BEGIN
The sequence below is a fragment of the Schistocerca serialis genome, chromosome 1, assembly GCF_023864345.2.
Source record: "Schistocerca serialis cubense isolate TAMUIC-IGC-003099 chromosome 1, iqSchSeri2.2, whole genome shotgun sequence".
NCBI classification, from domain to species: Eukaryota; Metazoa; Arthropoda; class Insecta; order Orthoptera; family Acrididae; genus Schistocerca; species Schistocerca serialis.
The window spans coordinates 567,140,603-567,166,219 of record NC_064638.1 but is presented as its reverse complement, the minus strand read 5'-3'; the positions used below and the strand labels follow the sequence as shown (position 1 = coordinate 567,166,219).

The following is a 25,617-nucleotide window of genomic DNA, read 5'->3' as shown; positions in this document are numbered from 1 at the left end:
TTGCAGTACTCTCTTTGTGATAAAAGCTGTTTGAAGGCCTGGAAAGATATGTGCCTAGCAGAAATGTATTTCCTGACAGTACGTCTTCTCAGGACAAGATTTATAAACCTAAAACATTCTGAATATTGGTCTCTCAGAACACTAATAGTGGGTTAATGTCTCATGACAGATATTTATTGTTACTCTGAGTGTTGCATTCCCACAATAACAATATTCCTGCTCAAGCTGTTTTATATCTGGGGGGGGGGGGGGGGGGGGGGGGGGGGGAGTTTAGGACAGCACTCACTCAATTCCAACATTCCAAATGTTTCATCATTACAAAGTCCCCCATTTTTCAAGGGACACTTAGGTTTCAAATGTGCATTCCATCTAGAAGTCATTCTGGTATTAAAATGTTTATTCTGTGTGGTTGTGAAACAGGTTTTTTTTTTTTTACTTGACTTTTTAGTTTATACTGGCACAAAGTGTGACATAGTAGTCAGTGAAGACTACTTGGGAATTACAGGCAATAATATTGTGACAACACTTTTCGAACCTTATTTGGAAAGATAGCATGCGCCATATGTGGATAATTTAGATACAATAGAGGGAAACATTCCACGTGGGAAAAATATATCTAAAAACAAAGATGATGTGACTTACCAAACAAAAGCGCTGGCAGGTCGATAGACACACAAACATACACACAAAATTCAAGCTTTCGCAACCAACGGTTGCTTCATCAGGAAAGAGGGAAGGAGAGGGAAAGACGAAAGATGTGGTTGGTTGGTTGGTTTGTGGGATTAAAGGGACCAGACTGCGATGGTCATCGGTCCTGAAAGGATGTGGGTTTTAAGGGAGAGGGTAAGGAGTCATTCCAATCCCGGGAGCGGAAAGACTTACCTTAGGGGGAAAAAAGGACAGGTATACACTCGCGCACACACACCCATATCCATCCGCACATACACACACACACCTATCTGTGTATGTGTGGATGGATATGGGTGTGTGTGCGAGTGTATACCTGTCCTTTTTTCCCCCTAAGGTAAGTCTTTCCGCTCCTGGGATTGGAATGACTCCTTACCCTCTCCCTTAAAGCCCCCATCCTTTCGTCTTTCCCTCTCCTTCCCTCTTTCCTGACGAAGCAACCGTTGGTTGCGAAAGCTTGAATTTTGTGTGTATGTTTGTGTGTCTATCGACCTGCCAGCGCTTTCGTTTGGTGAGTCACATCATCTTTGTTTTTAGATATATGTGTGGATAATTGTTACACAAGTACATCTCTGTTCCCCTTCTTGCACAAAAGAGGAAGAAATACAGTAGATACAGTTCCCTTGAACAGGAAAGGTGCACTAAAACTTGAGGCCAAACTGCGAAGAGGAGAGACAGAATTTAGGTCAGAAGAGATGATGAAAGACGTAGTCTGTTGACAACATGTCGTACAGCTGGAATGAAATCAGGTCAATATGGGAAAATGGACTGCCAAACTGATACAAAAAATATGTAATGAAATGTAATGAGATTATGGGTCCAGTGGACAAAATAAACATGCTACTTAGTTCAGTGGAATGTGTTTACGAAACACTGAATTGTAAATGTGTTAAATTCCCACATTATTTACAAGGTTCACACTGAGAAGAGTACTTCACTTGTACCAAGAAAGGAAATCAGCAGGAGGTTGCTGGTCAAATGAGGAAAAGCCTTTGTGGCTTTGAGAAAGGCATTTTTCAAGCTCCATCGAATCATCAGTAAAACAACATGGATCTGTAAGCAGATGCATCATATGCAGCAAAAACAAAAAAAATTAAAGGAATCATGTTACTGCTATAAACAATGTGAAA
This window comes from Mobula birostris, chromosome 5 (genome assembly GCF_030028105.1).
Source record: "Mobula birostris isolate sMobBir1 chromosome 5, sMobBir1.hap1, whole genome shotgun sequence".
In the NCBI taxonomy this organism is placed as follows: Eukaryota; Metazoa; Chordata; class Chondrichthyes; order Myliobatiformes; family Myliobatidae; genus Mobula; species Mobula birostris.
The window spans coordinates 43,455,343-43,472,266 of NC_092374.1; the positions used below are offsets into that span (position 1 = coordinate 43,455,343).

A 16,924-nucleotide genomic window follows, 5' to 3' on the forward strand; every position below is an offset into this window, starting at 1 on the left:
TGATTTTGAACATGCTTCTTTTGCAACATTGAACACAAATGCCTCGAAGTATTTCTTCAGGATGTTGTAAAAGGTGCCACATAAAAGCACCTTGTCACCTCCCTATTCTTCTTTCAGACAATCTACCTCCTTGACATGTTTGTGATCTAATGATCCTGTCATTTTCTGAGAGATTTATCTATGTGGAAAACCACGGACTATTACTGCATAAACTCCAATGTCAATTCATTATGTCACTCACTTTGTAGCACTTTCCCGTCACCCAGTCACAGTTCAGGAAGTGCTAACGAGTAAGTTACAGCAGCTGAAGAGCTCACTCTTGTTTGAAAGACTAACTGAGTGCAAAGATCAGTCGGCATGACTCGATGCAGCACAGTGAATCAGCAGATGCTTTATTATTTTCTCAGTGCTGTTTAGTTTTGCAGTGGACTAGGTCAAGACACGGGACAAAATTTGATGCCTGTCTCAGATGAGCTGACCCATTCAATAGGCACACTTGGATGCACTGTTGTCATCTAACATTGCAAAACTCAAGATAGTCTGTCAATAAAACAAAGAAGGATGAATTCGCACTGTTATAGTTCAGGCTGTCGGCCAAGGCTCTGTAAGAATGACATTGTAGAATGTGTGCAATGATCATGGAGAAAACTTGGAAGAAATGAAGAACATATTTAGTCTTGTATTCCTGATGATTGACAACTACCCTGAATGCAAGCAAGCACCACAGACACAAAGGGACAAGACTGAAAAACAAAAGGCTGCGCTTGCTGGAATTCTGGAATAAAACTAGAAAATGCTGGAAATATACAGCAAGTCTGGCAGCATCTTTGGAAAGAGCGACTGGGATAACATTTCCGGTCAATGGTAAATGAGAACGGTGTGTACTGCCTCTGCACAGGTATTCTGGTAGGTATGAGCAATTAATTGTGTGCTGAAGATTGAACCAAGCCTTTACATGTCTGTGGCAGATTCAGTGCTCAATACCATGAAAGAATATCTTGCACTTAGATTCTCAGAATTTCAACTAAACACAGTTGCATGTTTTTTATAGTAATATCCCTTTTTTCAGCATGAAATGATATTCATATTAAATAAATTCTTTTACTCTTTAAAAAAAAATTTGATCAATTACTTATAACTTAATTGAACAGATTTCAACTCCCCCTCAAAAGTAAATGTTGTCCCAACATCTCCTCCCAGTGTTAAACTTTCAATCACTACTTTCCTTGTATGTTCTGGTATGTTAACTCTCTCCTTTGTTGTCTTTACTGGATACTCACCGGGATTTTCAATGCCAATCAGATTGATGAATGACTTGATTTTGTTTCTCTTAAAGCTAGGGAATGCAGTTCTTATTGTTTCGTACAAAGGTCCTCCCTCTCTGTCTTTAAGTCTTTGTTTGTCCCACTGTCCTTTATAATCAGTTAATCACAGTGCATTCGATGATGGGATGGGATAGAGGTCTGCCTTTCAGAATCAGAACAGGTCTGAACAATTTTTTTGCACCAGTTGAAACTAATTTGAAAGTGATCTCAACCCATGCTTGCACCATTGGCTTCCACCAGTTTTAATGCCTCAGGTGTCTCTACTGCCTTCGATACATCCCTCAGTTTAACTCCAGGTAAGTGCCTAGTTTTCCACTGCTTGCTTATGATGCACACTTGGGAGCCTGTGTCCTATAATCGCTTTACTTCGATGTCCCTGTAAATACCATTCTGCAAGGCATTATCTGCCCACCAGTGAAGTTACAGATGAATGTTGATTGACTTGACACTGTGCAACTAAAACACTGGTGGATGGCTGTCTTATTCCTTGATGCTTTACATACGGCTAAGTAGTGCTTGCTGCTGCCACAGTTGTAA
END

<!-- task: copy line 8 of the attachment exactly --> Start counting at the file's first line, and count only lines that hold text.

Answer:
Source record: "Mobula birostris isolate sMobBir1 chromosome 5, sMobBir1.hap1, whole genome shotgun sequence".